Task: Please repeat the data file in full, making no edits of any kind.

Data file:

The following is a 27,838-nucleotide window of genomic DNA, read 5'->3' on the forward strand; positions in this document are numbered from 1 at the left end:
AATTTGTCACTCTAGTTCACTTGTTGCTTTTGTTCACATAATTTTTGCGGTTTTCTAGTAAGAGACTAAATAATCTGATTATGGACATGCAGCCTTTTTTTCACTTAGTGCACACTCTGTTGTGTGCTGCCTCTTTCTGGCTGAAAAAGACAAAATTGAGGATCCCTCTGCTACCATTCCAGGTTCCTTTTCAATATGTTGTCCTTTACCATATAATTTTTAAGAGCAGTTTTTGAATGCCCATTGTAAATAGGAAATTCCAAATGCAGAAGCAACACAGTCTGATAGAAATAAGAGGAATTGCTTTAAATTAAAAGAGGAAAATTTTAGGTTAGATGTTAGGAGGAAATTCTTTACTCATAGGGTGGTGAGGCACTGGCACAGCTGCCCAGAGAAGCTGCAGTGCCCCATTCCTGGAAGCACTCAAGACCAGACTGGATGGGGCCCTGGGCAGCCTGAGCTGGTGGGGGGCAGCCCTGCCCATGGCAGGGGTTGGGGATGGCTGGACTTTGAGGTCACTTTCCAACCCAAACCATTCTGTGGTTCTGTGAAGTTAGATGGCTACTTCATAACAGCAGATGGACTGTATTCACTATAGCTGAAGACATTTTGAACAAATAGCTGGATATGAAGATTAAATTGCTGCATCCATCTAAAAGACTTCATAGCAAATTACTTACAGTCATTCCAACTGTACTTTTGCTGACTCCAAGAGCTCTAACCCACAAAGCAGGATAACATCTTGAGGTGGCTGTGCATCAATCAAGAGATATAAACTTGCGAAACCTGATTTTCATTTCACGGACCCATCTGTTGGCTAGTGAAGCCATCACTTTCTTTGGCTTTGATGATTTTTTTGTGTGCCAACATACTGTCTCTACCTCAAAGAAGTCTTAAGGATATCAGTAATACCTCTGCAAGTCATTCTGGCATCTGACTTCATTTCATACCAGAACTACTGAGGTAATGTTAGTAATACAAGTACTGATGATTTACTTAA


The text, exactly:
The following is a 27,838-nucleotide window of genomic DNA, read 5'->3' on the forward strand; positions in this document are numbered from 1 at the left end:
AATTTGTCACTCTAGTTCACTTGTTGCTTTTGTTCACATAATTTTTGCGGTTTTCTAGTAAGAGACTAAATAATCTGATTATGGACATGCAGCCTTTTTTTCACTTAGTGCACACTCTGTTGTGTGCTGCCTCTTTCTGGCTGAAAAAGACAAAATTGAGGATCCCTCTGCTACCATTCCAGGTTCCTTTTCAATATGTTGTCCTTTACCATATAATTTTTAAGAGCAGTTTTTGAATGCCCATTGTAAATAGGAAATTCCAAATGCAGAAGCAACACAGTCTGATAGAAATAAGAGGAATTGCTTTAAATTAAAAGAGGAAAATTTTAGGTTAGATGTTAGGAGGAAATTCTTTACTCATAGGGTGGTGAGGCACTGGCACAGCTGCCCAGAGAAGCTGCAGTGCCCCATTCCTGGAAGCACTCAAGACCAGACTGGATGGGGCCCTGGGCAGCCTGAGCTGGTGGGGGGCAGCCCTGCCCATGGCAGGGGTTGGGGATGGCTGGACTTTGAGGTCACTTTCCAACCCAAACCATTCTGTGGTTCTGTGAAGTTAGATGGCTACTTCATAACAGCAGATGGACTGTATTCACTATAGCTGAAGACATTTTGAACAAATAGCTGGATATGAAGATTAAATTGCTGCATCCATCTAAAAGACTTCATAGCAAATTACTTACAGTCATTCCAACTGTACTTTTGCTGACTCCAAGAGCTCTAACCCACAAAGCAGGATAACATCTTGAGGTGGCTGTGCATCAATCAAGAGATATAAACTTGCGAAACCTGATTTTCATTTCACGGACCCATCTGTTGGCTAGTGAAGCCATCACTTTCTTTGGCTTTGATGATTTTTTTGTGTGCCAACATACTGTCTCTACCTCAAAGAAGTCTTAAGGATATCAGTAATACCTCTGCAAGTCATTCTGGCATCTGACTTCATTTCATACCAGAACTACTGAGGTAATGTTAGTAATACAAGTACTGATGATTTACTTAA